In 2018 she was selected as one of six emerging Māori writers to participate in the Te Papa Tupu incubator programme, where she worked on Butcherbird, a supernatural suspense set under the watchful gaze of Mount Taranaki. Butcherbird released from Huia in August 2021.  

As well as self-publishing a range of novellas and novels, Cassie has co-edited three short story anthologies, worked as a freelance editor for almost a decade, and is always looking for new ways to collaborate with others.  

Emma Hislop

Rohe: New Plymouth
Genre: Fiction  

Emma Hislop (Kāi Tahu) is a writer currently living in Ngāmotu with her partner, son and dog. Her first book of short fiction, Ruin, was published in March 2023 with Te Herenga Waka University Press. Writing and interviews can be found online and in magazines and journals including The Māori Literature Trust, The Listener, Metro, The Spinoff and The Pantograph Punch, Sport, Action Spectacle, Ora Nui and Takahē. She has a Masters in Creative Writing. In 2023 she was awarded the Michael King International Residency at Varuna House. She was the recipient of the Louis Johnson New Writers Bursary in 2021. Emma is part of Te Hā Taranaki, a collective for Māori writers, established in 2019. She is still very much a beginner reo speaker in wānaka, and tries to use basic reo at home with whānau. She freelances, convenes fiction workshops and reviews books on RNZ. She is working on a novel.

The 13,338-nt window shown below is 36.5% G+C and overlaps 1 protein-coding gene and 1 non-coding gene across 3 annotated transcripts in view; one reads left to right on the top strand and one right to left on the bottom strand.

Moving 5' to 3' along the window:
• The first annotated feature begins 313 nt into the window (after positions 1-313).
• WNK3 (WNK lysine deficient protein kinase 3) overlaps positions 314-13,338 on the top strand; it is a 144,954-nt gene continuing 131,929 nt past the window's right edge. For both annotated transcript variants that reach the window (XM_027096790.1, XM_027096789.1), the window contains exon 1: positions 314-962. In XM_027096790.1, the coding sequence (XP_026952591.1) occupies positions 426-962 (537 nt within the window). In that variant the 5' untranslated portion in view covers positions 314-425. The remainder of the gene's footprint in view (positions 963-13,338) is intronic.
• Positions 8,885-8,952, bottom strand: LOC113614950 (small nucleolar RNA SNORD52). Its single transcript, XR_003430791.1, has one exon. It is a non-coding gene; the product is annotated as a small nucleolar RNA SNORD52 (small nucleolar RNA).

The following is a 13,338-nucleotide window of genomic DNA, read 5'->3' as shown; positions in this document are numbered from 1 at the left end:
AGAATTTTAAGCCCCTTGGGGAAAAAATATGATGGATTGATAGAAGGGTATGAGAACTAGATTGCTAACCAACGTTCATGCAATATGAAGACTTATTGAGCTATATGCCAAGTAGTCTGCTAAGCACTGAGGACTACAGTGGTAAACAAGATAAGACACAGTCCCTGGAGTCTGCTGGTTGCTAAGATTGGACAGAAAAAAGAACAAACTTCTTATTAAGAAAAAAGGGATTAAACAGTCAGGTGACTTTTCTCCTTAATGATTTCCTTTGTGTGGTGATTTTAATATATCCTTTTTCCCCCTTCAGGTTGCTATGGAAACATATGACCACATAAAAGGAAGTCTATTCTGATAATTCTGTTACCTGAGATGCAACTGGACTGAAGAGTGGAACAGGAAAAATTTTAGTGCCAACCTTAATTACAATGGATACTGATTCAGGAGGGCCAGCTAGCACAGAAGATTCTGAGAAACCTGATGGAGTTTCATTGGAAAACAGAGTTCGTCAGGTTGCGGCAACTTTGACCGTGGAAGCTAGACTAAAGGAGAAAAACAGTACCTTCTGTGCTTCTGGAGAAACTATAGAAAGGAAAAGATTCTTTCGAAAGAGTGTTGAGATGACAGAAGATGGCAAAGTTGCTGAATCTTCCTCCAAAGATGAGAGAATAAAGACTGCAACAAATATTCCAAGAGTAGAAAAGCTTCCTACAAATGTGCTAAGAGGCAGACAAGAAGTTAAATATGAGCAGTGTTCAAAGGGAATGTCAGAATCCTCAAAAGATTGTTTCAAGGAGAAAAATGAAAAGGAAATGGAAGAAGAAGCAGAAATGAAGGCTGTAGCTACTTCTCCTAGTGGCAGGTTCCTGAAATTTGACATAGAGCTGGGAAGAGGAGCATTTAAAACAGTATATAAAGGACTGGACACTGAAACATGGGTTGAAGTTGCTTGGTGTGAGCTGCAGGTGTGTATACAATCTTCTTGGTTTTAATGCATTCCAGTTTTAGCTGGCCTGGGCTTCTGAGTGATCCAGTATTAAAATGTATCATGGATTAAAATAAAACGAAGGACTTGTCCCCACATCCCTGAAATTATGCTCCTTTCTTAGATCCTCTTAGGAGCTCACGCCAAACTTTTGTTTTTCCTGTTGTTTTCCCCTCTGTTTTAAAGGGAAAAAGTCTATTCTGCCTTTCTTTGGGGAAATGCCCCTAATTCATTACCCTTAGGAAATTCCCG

Jacquie McRae 

Rohe: Wellsford  
Genre: Short stories, Fiction (adults and young adults) 

Jacquie McRae (Tainui) is included in several short story collections. Her first novel “The Scent of apples” won gold at the Ippy’s and her latest novel “The Liminal space” was a finalist 2021 NZ booklovers awards. She has been a Pikihuia finalist and was mentored on the first Te Papa Tupu programme. She mentors on this same program for the Māori Literature trust.  

Kiri Piahana-Wong